This was a phishing test – Please read below!


What just happened??

The e-mail you just clicked on was a simulated phishing e-mail, the same kind of e-mail that hackers use to steal data. If this had been a real attack, your computer could have been hacked, simply by visiting a webpage. Information Security plans to periodically send out these phishing emails to keep you on your toes!

What is phishing?

Phishing refers to sending an e-mail that attempts to trick someone into clicking on a link or opening an attachment. The goal of phishing is to hack computers and steal valuable information, such as usernames and passwords.

Why should you care?

Clicking on links in phishing e-mails, opening attachments, or filling in confidential information on malicious websites puts both the University’s and your data at risk. Through phishing emails, attackers can gain access to confidential information, steal money from your bank accounts, or steal your identity.

What’s safe? What isn’t?

There is little risk in simply reading e-mails. The risk is in clicking on links or opening attachments. Attackers can e-mail you infected attachments which install malicious software intended to hack your computer. Clicking on a link can take you to a website that attempts to steal your login and other valuable information, or download malicious software to your computer.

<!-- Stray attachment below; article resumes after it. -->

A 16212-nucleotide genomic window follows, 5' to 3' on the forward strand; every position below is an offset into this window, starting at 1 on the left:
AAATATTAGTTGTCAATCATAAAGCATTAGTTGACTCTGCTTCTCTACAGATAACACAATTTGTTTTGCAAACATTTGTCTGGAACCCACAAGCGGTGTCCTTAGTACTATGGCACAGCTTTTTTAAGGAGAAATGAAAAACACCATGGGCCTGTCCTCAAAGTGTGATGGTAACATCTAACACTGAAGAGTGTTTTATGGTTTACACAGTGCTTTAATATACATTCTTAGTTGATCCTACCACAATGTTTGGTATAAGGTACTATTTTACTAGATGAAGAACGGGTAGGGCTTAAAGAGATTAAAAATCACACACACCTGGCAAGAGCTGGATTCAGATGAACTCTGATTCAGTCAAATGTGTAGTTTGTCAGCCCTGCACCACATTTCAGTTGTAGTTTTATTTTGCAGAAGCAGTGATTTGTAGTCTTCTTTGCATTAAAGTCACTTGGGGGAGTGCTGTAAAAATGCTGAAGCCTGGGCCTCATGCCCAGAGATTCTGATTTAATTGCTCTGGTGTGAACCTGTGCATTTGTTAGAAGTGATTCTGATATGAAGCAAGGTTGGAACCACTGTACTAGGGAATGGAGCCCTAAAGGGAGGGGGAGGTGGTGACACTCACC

Let’s take a look at the simulated phishing e-mail and discuss how you could have identified it!

  1. Unfamiliar or generic sender
    • Always be cautious of e-mails that you weren’t expecting, even more so if you don’t recognize who’s sending it. It’s common for phishing e-mails to come from generic e-mail addresses, such as
  2. A sense of urgency!
    • The goal of a phishing e-mail is to get you to do ‘something’. Whether it’s getting you to click a link or enter your information, often phishing e-mails try to create a false sense of urgency to get you to act quickly.
  3. Generic greeting
    • A generic greeting more than likely means the e-mail was sent out in bulk to a large number of people.
  4. Excessive grammatical errors
    • It is common for some phishing e-mails to have excessively bad grammar. Many hackers speak a different native language than their victims or don’t take the time to polish the language in their phishing e-mails. This can sometimes be a good indication the e-mail is not legitimate. At the very least, this is unprofessional and not what you would expect from a company such as Microsoft.
  5. Suspicious link
    • There’s nothing suspicious about links in e-mails. However, with everything else discussed, this generic link is concerning. Be cautious when clicking links.
  6. Generic signature
    • The signature doesn’t have any contact information or anything that can be used to confirm the identity of the sender.

Comments & Complaints

For questions and other inquiries, email UR Information Security.